This is where I had my first taste of banh trang nuong, or the very addictive Japanese pizza, made with rice paper and minced pork and pork floss grilled atop a charcoal brazier. It was so good it made me wonder if the Vietnamese restaurants are all in on this secret and collectively flipping us the bird by only serving us springrolls and pho. Like, fuck you ignorant foreigners, they seemed to be saying. Now here’s a lifetime of mediocre food for you to chew on.

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We took a spin around the market, where the produce is so fresh the fishes were still writhing in containers, caught a dragon boat race on the river that bisected the village, and walked the evocatively pretty Thanh Toan Bridge, an old Japanese covered bridge that isn’t used to the weight of so many visitors and is therefore creaking in protest.

The guards were not happy.

I also stuck my head into a circle of men crouched low, hoping to catch a dwarf stripper in action, and was surprised to witness something equally illegal: cock fights. Some of these roosters were bleeding, but the winning ones get more glory, attention and food than a soaking wet Channing Tatum mounting a pole.

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Punters surround the winning chicken.

We saved the last night for a street food tour.

By xe om.

With kids.

Too late to say no.

I realized this was potentially a bad idea, especially in Vietnam where traffic is chaotic, but as we weaved in and out of traffic on festival day – with all of us riding pillion and clinging for life onto our guides (I must’ve injured the poor girl with my death grip) and our kids wedged between us – I began to relax. Unlike cars, a bike does not insulate you from the world: your senses are heightened, and you feel connected to one and all. I even felt like a badass, like a character out of Hunter S. Thompson’s novels, that is, until I tried dismounting in my heels. Then I just looked like a duck.

We were taken to places I wouldn’t have otherwise set foot in – mom-and-pop eateries operating in small street alleys or by drains with tarp for roofs and plastic chairs and tables so low you’d think they cater to midgets. But there was nary a white face among the customers and that made my spirits soar a little.

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Che hue, or hue sweet soup, a multicolored, nefarious concoction of beans, corn, seeds and taro.

“Mommy, it’s dirty,” whined Mika, pointing out the obvious.

“It’s okay, honey, the food is clean,” I said, crossing my fingers behind my back.

It was difficult to look past the grime and litter, but once we did, everything was so delicious. We gorged on the various rice cakes, and noodles, and wraps, and barbecue. Oh my god. Could anything be more glorious and foodgasmic than Vietnamese BBQ?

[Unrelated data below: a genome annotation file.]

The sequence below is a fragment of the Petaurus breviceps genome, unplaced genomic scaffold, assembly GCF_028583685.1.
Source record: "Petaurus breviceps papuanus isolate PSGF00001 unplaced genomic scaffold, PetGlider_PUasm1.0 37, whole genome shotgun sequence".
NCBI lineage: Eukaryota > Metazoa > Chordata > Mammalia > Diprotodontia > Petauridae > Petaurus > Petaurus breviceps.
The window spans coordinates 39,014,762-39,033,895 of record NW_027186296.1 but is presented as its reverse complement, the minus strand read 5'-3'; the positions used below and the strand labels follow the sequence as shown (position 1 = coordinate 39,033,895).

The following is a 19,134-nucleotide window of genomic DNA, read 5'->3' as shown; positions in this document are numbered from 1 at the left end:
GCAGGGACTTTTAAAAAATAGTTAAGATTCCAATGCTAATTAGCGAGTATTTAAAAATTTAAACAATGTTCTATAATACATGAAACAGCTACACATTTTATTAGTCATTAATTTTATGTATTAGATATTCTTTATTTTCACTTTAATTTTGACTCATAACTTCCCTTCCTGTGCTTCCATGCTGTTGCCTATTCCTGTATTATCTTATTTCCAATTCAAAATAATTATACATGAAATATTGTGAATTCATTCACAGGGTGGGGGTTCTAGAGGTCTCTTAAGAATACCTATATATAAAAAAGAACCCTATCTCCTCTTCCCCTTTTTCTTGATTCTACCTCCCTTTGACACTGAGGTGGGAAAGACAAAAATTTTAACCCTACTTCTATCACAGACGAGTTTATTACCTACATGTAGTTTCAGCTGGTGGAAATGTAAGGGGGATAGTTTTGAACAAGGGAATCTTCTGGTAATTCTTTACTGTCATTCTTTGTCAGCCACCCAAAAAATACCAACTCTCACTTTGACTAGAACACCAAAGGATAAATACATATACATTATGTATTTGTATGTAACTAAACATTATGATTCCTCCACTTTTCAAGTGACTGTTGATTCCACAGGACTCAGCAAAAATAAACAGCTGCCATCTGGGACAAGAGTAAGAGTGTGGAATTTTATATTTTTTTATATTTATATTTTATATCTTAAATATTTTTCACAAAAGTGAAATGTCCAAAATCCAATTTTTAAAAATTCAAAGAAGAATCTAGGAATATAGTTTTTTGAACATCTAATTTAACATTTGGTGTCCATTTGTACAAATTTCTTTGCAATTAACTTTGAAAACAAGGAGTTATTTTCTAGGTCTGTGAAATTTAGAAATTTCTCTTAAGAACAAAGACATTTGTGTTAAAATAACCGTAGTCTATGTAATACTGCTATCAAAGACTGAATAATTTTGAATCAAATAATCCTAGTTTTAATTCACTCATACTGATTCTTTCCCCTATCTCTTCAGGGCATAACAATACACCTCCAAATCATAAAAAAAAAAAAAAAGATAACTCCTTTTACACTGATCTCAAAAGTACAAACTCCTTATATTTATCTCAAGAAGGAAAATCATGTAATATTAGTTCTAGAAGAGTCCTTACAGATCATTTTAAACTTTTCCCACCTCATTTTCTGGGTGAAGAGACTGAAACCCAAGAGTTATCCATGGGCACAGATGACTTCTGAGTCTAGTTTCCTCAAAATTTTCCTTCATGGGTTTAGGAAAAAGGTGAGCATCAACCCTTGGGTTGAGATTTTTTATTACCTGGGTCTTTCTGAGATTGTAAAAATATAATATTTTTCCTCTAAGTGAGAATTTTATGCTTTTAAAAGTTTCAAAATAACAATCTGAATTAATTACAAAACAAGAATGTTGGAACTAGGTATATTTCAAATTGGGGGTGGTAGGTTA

Sitting alfresco with a hundred other families, digging into succulent morsels of meat and okra grilled with lemongrass and cheese – oh my god the okra – I felt I had reached the pinnacle of my life and could die happy.

And just so you know, we didn’t have to spend the rest of our vacation on a porcelain throne.


Pilgrimage Village This resort is a good 10 minutes away from the city centre by car  (shuttle is provided but only runs hourly) but any inconvenience is offset by the lush surroundings, great service and massive pool. Tour groups usually populate the standard and deluxe rooms, so go for the bungalows and pool huts for more space and privacy. Decent, if repetitive, breakfast and lovely in-house restaurant. Independent travelers are usually rewarded with room upgrades. $$


  • Hue is about three to four hours north of Danang, central Vietnam’s transportation hub and a working town peppered with seafood restaurants and tacky casinos. Give it a miss if you’re pressed for time.
  • Hue has so many different types of food that you may find it rewarding to squeeze in a food tour – usually by foot, bikes or cyclos – during your time there. The street-side eateries may not have amenities for children, but don’t be put off. The food is almost always clean and awesome.
  • Hue has a long and fascinating history as an imperial city. To see Hue’s most important sites, you need a minimum of two full days as the sites are spread out.  Get a guide to better appreciate your surroundings. Be prepared to walk.
  • New regulations require visitors to cover their shoulders in places of worship, including the tombs of emperors. There are no scarves on loan so be sure to bring your own.
  • The next Hue Festival happens in 2020. Book a room in advance and visit the Hue Festival website for a comprehensive program schedule. You can’t reserve tickets online but you can buy your tickets on the day itself and arrive early as it is usually free-seating.